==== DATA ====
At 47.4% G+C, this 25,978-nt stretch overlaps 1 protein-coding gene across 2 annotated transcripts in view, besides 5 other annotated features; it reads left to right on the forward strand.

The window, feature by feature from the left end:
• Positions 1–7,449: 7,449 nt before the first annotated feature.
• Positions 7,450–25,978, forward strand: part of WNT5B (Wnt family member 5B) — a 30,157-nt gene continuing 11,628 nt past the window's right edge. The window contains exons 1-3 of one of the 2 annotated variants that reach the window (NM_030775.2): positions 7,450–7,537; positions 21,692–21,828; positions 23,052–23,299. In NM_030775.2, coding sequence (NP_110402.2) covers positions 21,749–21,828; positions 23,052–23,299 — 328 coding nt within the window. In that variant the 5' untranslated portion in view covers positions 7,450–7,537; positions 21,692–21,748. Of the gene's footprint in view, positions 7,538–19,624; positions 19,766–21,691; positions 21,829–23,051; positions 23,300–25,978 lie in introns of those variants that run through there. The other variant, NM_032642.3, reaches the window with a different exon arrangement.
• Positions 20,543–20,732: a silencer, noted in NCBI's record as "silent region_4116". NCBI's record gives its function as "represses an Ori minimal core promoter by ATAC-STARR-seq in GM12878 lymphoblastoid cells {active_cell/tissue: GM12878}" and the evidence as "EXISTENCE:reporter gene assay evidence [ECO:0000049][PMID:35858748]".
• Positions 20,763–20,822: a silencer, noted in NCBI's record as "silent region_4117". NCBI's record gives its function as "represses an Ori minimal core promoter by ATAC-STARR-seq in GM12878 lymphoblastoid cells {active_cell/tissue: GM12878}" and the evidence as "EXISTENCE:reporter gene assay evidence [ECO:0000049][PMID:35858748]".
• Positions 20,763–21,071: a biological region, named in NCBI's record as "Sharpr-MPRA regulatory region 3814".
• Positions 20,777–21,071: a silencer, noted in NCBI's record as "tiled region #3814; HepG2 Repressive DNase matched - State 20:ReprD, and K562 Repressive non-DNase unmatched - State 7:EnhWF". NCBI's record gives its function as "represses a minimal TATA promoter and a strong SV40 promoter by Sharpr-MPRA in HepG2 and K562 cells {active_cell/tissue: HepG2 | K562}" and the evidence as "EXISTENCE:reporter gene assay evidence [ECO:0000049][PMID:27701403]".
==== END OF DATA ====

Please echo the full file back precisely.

At 47.4% G+C, this 25,978-nt stretch overlaps 1 protein-coding gene across 2 annotated transcripts in view, besides 5 other annotated features; it reads left to right on the forward strand.

The window, feature by feature from the left end:
• Positions 1–7,449: 7,449 nt before the first annotated feature.
• Positions 7,450–25,978, forward strand: part of WNT5B (Wnt family member 5B) — a 30,157-nt gene continuing 11,628 nt past the window's right edge. The window contains exons 1-3 of one of the 2 annotated variants that reach the window (NM_030775.2): positions 7,450–7,537; positions 21,692–21,828; positions 23,052–23,299. In NM_030775.2, coding sequence (NP_110402.2) covers positions 21,749–21,828; positions 23,052–23,299 — 328 coding nt within the window. In that variant the 5' untranslated portion in view covers positions 7,450–7,537; positions 21,692–21,748. Of the gene's footprint in view, positions 7,538–19,624; positions 19,766–21,691; positions 21,829–23,051; positions 23,300–25,978 lie in introns of those variants that run through there. The other variant, NM_032642.3, reaches the window with a different exon arrangement.
• Positions 20,543–20,732: a silencer, noted in NCBI's record as "silent region_4116". NCBI's record gives its function as "represses an Ori minimal core promoter by ATAC-STARR-seq in GM12878 lymphoblastoid cells {active_cell/tissue: GM12878}" and the evidence as "EXISTENCE:reporter gene assay evidence [ECO:0000049][PMID:35858748]".
• Positions 20,763–20,822: a silencer, noted in NCBI's record as "silent region_4117". NCBI's record gives its function as "represses an Ori minimal core promoter by ATAC-STARR-seq in GM12878 lymphoblastoid cells {active_cell/tissue: GM12878}" and the evidence as "EXISTENCE:reporter gene assay evidence [ECO:0000049][PMID:35858748]".
• Positions 20,763–21,071: a biological region, named in NCBI's record as "Sharpr-MPRA regulatory region 3814".
• Positions 20,777–21,071: a silencer, noted in NCBI's record as "tiled region #3814; HepG2 Repressive DNase matched - State 20:ReprD, and K562 Repressive non-DNase unmatched - State 7:EnhWF". NCBI's record gives its function as "represses a minimal TATA promoter and a strong SV40 promoter by Sharpr-MPRA in HepG2 and K562 cells {active_cell/tissue: HepG2 | K562}" and the evidence as "EXISTENCE:reporter gene assay evidence [ECO:0000049][PMID:27701403]".